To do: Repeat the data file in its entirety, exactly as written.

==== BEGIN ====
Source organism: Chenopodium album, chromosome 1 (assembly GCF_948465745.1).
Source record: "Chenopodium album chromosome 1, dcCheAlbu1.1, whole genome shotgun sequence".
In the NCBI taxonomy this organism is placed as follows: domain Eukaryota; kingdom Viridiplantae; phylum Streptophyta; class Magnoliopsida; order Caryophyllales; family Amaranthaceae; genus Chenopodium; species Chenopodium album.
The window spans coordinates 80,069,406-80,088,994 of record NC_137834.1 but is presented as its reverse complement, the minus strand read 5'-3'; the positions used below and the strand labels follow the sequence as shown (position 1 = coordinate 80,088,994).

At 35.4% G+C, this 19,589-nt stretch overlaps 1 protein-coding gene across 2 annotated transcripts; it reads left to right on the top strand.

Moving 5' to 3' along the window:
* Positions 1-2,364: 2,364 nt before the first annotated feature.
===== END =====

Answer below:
Source organism: Chenopodium album, chromosome 1 (assembly GCF_948465745.1).
Source record: "Chenopodium album chromosome 1, dcCheAlbu1.1, whole genome shotgun sequence".
In the NCBI taxonomy this organism is placed as follows: domain Eukaryota; kingdom Viridiplantae; phylum Streptophyta; class Magnoliopsida; order Caryophyllales; family Amaranthaceae; genus Chenopodium; species Chenopodium album.
The window spans coordinates 80,069,406-80,088,994 of record NC_137834.1 but is presented as its reverse complement, the minus strand read 5'-3'; the positions used below and the strand labels follow the sequence as shown (position 1 = coordinate 80,088,994).

At 35.4% G+C, this 19,589-nt stretch overlaps 1 protein-coding gene across 2 annotated transcripts; it reads left to right on the top strand.

Moving 5' to 3' along the window:
* Positions 1-2,364: 2,364 nt before the first annotated feature.